Vicodin Withdrawal – what should I look for? does that mean I’m addicted? what can I do?
I have had a lot of questions regarding Vicodin addiction and withdrawal of late and thought it would be helpful to share the following resources from NIDA to answer common questions. This is not to be construed as medial advice, rather simply a sharing of information because the problems that arise with not using Vicodin – or any prescription medication, for that matter – as prescribed can be life-altering. [Note: in case you're not aware, Vicodin is one of the Opiods, which is why the term Opiods is used throughout the following.]
Explain What Vicodin Is and Why It’s Prescribed
“Opioids [Vicodin] are medications that relieve pain. They reduce the intensity of pain signals reaching the brain and affect those brain areas controlling emotion, which diminishes the effects of a painful stimulus. Medications that fall within this class include hydrocodone (e.g., Vicodin), oxycodone (e.g., OxyContin, Percocet), morphine (e.g., Kadian, Avinza), codeine, and related drugs.” [NIDA What Are Opiods?]
How Does Vicodin Affect the Brain and Body?
“Opioids [Vicodin] act by attaching to specific proteins called opioid receptors, which are found in the brain, spinal cord, gastrointestinal tract, and other organs in the body. When these drugs attach to their receptors, they reduce the perception of pain.” [NIDA How Do Opiods Affect the Brain and Body?“]
Is Vicodin Addictive?
“Physical dependence is a normal adaptation to chronic exposure to a drug and is not the same as addiction (see textbox, Dependence vs. Addiction).” [NIDA What Are the Possible Consequences of Opiod Use and Abuse?]
What Are Some of the Vicodin Withdrawal Symptoms?
“…withdrawal symptoms may occur if drug use is suddenly reduced or stopped. These symptoms can include restlessness, muscle and bone pain, insomnia, diarrhea, vomiting, cold flashes with goose bumps (“cold turkey”), and involuntary leg movements.” [NIDA What Are the Possible Consequences of Opiod Use and Abuse?]
What if it is Addiction? How is it Treated?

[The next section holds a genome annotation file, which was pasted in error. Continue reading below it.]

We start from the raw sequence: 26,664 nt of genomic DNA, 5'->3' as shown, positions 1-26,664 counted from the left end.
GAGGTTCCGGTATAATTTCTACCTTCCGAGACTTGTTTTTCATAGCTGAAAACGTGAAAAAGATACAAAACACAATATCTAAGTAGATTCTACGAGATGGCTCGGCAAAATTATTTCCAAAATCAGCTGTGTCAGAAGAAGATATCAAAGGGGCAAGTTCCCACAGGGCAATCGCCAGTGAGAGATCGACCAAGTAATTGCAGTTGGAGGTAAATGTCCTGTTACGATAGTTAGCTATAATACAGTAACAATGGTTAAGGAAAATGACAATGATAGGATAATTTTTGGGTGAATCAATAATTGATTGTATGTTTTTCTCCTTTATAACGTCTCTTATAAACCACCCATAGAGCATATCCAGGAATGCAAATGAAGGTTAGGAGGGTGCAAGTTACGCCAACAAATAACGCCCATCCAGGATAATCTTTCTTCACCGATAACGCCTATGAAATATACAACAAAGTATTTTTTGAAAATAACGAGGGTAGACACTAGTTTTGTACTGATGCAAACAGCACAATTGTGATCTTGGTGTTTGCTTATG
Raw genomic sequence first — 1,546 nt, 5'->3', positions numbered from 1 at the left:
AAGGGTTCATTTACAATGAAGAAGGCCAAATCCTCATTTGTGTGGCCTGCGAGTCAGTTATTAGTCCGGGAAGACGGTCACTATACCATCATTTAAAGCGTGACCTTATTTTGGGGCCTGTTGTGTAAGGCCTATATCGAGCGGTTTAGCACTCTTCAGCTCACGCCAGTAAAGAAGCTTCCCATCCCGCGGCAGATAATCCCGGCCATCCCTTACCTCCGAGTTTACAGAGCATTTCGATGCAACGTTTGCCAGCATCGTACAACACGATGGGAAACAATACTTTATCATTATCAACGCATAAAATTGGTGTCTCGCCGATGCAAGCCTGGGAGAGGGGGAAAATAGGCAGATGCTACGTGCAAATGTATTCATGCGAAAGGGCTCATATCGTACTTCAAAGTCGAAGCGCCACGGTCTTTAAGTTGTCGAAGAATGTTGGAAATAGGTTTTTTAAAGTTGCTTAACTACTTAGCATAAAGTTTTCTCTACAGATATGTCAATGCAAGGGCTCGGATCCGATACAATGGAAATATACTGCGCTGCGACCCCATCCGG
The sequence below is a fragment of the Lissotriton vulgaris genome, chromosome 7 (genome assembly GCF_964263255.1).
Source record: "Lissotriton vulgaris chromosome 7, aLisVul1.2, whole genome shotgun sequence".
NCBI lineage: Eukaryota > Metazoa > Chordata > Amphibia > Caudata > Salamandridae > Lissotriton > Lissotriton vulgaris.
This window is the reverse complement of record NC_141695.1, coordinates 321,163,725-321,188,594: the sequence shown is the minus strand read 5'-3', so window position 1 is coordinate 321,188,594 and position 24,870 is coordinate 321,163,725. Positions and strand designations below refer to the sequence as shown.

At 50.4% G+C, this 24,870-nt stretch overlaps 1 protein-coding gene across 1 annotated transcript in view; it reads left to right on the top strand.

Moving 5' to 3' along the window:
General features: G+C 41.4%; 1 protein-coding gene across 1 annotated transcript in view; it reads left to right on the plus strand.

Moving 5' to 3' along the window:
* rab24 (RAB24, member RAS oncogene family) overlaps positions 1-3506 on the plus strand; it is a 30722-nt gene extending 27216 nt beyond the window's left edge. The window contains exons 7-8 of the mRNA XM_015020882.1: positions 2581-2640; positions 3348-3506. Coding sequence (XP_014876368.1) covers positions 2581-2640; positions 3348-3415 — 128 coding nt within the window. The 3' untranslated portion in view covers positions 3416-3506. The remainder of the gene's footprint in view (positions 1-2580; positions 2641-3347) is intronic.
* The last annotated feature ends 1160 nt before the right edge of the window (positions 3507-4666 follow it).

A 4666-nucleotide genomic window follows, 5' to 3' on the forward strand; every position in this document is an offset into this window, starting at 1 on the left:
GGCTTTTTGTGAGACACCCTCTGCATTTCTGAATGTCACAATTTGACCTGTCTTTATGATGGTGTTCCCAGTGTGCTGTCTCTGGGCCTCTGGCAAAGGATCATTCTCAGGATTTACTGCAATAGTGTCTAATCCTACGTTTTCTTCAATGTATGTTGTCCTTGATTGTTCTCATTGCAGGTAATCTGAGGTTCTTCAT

“Years of research have shown that addiction to any drug (illicit or prescribed) is a brain disease that can be treated effectively. Treatment must take into account the type of drug used and the needs of the individual. Successful treatment may need to incorporate several components, including detoxification, counseling, and sometimes the use of addiction medications. Multiple courses of treatment may be needed for the patient to make a full recovery.” [NIDA Treating Prescription Drug Addiction]
What If I Need It for Chronic Pain?
“To mitigate addiction risk, physicians should screen patients for potential risk factors, including personal or family history of drug abuse or mental illness. Monitoring patients for signs of abuse is also crucial, and yet some indicators can signify multiple conditions, making accurate assessment challenging. Early or frequent requests for prescription pain medication refills, for example, could represent illness progression, the development of drug tolerance, or the emergence of a drug problem.” [NIDA Chronic Pain Treatment and Addiction]
Single Source for Prescription Drug Information
For all of the above information and more, please find NIDA’s PDF, Prescription Drugs: Abuse and Addiction.
For Help With Vicodin Withdrawal
Here are three resources provided by the Substance Abuse and Mental Health Services Administration (SAMHSA):
For More Information About Addiction – Whether It’s to Drugs or Alcohol
Visit this website, The Addiction Project, a collaborative work done by the National Institute on Drug Abuse (NIDA), the National Institute on Alcohol Abuse and Alcoholism (NIAAA), the Robert Wood Johnson Foundation and HBO.